For those interested in Bacigalupi’s version of Bangkok, he has already explored this dystopian world in his short-stories, notably “The Calorie Man” and “Yellow Card Man,” though familiarity with those works aren’t necessary to follow the story here. Rather, one of the most exciting things about the reading experience is the way in which you are thrown head-first into an unfamiliar world and left to sink or swim in it — much like the characters that populate it, you have to find a way of negotiating the chaos or you won’t last long.

I feel as though this review may not be adequate, simply because I don’t have enough experience in this particular genre to make an educated critique of the book. Maybe that’s a good thing though, as from a layman’s point of view, I can say that I was intrigued by The Windup Girl, was never bored, and didn’t stop reading until I reached the end. It’s imaginative, unpredictable, dark, and extremely well written.

The Windup Girl — (2009) Publisher: What Happens when bio-terrorism becomes a tool for corporate profits? And what happens when said bio-terrorism forces humanity to the cusp of post-human evolution? In The Windup Girl, award-winning author Paolo Paolo Bacigalupi The Windup Girl SFF book reviews Bacigalupi returns to the world of “The Calorie Man” ( Theodore Sturgeon Memorial Award-winner, Hugo Award nominee, 2006) and “Yellow Card Man” (Hugo Award nominee, 2007) in order to address these questions.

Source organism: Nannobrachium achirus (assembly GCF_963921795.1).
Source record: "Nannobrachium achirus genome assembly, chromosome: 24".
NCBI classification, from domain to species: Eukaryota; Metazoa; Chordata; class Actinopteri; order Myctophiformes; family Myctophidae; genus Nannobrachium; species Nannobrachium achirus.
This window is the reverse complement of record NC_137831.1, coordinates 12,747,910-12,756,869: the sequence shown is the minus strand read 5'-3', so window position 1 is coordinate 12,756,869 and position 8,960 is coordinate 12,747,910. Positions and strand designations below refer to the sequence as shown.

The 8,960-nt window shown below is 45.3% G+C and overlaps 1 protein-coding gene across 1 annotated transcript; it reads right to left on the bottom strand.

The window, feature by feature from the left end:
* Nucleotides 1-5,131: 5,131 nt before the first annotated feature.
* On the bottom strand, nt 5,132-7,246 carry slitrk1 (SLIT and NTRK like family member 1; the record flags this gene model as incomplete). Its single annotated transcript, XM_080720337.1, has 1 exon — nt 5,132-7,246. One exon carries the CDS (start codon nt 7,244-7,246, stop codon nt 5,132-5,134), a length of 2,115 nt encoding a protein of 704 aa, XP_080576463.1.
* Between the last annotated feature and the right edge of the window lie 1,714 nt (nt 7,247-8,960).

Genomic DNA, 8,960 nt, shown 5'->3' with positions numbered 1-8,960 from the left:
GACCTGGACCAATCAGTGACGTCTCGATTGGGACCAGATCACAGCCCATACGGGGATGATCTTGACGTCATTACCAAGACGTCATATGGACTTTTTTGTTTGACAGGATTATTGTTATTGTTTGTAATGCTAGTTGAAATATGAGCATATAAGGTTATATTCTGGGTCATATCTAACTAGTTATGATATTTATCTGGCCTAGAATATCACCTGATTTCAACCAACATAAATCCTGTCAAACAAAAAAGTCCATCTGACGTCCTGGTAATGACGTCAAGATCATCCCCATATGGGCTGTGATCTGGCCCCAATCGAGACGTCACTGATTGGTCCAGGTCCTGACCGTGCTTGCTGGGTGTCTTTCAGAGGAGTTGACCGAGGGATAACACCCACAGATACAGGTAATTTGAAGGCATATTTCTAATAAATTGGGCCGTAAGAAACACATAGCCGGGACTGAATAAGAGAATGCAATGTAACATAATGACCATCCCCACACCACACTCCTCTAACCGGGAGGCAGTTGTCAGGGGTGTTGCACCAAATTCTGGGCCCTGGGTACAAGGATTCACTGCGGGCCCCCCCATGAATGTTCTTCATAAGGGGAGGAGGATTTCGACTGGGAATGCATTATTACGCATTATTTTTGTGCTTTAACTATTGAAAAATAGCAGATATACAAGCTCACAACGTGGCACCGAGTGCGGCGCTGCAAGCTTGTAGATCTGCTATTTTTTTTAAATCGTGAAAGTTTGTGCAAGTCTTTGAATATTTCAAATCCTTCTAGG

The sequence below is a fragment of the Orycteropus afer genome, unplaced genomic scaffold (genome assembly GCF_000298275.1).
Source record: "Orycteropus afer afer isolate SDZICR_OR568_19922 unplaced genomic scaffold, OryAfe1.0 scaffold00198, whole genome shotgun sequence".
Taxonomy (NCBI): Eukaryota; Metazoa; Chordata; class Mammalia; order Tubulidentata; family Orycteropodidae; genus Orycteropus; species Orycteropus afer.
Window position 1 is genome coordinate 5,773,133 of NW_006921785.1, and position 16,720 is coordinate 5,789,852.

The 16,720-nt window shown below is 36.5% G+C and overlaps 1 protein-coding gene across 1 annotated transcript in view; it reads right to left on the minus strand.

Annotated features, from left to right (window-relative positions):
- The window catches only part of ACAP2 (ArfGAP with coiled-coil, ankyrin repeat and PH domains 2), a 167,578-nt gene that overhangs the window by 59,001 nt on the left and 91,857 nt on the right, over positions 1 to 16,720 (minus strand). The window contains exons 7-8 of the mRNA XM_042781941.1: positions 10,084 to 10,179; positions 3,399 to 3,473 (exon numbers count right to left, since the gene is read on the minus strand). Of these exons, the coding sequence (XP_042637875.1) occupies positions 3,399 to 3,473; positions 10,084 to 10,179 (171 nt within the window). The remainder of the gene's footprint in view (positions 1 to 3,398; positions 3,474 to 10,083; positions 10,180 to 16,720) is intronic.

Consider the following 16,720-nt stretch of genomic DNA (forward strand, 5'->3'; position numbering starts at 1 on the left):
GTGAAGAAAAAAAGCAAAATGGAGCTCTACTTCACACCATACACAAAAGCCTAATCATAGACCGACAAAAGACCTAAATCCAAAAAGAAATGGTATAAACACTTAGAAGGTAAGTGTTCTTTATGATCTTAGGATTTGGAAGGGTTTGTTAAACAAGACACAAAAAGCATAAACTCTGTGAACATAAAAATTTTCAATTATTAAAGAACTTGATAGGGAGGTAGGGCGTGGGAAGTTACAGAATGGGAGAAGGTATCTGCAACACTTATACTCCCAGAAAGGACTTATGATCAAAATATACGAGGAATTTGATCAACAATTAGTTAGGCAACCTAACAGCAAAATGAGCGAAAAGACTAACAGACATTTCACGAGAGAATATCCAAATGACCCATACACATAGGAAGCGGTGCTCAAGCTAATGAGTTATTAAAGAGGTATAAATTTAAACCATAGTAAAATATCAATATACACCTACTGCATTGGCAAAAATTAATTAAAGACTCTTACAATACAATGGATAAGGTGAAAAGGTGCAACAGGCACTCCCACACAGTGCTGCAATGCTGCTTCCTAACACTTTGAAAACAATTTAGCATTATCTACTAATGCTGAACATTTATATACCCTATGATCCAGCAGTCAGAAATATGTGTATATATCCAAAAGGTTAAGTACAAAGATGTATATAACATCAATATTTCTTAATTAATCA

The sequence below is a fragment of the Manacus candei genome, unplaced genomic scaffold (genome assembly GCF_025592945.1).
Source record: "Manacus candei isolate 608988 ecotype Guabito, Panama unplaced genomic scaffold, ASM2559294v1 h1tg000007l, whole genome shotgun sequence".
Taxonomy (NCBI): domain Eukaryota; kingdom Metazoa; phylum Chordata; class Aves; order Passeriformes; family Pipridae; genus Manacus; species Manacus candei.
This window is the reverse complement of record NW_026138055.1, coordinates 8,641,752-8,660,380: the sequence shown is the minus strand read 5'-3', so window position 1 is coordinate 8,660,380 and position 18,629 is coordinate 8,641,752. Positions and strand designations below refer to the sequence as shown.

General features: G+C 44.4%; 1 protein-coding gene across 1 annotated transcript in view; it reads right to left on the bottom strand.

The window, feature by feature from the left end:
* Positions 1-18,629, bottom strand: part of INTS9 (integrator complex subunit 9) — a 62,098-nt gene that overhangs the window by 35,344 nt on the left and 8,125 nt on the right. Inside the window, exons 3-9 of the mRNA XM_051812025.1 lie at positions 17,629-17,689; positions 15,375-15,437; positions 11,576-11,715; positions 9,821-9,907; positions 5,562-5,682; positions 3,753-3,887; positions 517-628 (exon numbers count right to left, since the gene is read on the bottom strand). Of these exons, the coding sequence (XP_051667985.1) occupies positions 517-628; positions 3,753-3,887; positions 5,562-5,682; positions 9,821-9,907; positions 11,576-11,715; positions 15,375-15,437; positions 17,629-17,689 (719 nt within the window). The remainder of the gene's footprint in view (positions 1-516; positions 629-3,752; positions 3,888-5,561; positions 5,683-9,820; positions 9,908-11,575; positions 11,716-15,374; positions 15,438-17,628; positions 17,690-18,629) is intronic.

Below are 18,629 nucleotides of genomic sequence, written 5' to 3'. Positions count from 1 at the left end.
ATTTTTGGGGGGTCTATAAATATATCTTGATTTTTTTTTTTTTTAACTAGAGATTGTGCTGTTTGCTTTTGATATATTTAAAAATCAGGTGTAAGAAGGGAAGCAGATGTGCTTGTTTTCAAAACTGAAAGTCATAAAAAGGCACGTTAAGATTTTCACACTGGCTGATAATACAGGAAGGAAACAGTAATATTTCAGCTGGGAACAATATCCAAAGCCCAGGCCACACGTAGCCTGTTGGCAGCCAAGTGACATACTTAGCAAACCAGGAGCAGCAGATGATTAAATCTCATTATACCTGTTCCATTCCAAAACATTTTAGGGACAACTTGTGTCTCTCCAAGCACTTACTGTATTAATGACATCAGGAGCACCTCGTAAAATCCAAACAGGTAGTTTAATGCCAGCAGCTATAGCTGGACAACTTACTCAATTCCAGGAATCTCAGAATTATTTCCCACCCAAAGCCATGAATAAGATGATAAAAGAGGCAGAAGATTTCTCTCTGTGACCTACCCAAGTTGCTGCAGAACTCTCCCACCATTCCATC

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REBECCA FISHER, with us since January 2008, earned a Masters degree in literature at the University of Canterbury in New Zealand. Her thesis included a comparison of how C.S. Lewis and Philip Pullman each use the idea of mankind’s Fall from Grace to structure the worldviews presented in their fantasy series. Rebecca is a firm believer that fantasy books written for children can be just as meaningful, well-written and enjoyable as those for adults, and in some cases, even more so. Rebecca lives in New Zealand. She is the winner of the 2015 Sir Julius Vogel Award for Best SFF Fan Writer.

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  1. Well I’m glad one of us made it through this book. I plan to go back and read it eventually.

    I completely agree with your assessment of the “everything is painted in a distinct shade of grey” style the characters (and thier world) has. Ultimately I think that’s why I had a hard time with the book. I simply really coould care less what happen to any of them. I could neither root for or against anyone in the story, with exception to Emiko. Emiko is then continually abused and tread upon for the entire half of the book I read. I will definitely read it again, when my mood is right.

  2. I enjoyed the short stories set in this world which I just read this week: “The Calorie Man” and “Yellow Card Man”. I look forward to reading “The Windup Girl.”